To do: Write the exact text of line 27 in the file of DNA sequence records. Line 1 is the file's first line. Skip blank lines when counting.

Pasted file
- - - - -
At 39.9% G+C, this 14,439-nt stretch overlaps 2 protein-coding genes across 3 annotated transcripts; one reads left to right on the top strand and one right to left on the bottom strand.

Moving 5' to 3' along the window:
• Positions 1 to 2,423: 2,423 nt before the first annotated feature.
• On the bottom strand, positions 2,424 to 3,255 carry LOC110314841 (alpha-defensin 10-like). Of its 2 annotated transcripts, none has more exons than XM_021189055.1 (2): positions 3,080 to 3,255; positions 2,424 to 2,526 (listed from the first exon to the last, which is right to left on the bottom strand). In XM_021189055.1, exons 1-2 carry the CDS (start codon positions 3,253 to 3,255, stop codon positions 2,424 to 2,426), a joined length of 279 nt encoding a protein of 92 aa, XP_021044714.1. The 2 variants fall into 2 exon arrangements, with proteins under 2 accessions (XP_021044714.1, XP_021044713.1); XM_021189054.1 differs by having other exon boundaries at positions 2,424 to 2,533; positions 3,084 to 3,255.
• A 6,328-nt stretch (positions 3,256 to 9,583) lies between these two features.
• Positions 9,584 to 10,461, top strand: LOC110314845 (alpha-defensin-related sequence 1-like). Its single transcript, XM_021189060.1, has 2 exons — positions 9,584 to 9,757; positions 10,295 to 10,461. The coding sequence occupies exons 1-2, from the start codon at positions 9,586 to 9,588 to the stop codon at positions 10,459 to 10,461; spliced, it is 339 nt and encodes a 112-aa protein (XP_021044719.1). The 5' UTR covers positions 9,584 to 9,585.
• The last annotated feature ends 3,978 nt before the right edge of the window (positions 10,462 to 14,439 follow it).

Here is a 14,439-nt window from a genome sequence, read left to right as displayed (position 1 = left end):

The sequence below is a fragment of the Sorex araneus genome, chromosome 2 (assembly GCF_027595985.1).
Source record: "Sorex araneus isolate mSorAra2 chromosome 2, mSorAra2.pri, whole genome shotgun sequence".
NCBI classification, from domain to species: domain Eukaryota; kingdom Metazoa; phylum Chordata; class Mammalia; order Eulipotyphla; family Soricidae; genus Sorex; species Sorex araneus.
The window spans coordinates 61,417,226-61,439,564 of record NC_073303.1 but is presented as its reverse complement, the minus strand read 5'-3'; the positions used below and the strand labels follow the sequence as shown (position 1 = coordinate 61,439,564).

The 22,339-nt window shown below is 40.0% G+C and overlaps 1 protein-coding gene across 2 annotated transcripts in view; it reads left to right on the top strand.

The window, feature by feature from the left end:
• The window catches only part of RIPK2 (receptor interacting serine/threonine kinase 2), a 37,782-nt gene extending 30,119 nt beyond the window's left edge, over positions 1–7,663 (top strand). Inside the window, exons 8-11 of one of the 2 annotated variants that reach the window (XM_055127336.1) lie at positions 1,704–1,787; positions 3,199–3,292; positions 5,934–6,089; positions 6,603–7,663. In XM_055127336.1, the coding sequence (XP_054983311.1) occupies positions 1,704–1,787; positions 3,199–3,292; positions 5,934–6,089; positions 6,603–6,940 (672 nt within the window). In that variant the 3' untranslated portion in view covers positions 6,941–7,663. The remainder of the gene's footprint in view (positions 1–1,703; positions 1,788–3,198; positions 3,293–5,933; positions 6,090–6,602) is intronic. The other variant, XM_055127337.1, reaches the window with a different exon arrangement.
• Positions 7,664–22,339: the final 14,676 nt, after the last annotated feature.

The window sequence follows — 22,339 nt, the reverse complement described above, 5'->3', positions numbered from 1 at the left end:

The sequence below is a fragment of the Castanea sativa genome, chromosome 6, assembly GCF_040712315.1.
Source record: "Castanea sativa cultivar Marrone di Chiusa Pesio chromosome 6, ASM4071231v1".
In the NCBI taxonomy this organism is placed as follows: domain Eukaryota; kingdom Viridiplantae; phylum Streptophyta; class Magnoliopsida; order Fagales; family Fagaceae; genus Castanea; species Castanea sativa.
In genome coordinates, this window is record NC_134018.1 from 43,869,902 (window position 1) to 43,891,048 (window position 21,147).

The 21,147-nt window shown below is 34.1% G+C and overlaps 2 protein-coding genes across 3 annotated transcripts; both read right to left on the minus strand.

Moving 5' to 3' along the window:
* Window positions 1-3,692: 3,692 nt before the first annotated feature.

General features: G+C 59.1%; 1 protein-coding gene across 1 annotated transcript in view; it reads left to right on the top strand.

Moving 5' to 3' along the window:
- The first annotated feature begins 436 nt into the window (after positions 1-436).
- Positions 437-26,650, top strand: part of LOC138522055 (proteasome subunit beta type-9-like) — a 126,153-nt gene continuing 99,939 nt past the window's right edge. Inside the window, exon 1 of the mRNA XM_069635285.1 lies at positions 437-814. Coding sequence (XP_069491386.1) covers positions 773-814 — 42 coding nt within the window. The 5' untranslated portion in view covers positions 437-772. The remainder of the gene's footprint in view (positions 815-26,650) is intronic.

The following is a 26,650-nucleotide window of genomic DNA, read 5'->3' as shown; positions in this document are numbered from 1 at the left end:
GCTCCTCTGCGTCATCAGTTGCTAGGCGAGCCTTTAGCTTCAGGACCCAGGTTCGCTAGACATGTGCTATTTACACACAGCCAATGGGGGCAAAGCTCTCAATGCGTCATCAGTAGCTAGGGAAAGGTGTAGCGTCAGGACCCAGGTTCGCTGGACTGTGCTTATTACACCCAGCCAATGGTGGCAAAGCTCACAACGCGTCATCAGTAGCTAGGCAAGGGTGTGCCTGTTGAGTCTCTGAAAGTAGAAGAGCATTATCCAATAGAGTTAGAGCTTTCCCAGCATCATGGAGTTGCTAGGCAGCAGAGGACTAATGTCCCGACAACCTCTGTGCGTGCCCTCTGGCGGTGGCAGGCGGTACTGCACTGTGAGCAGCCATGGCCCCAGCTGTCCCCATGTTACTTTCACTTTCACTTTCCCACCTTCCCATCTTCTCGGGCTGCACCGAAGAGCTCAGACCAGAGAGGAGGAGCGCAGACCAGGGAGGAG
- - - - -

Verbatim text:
- The first annotated feature begins 436 nt into the window (after positions 1-436).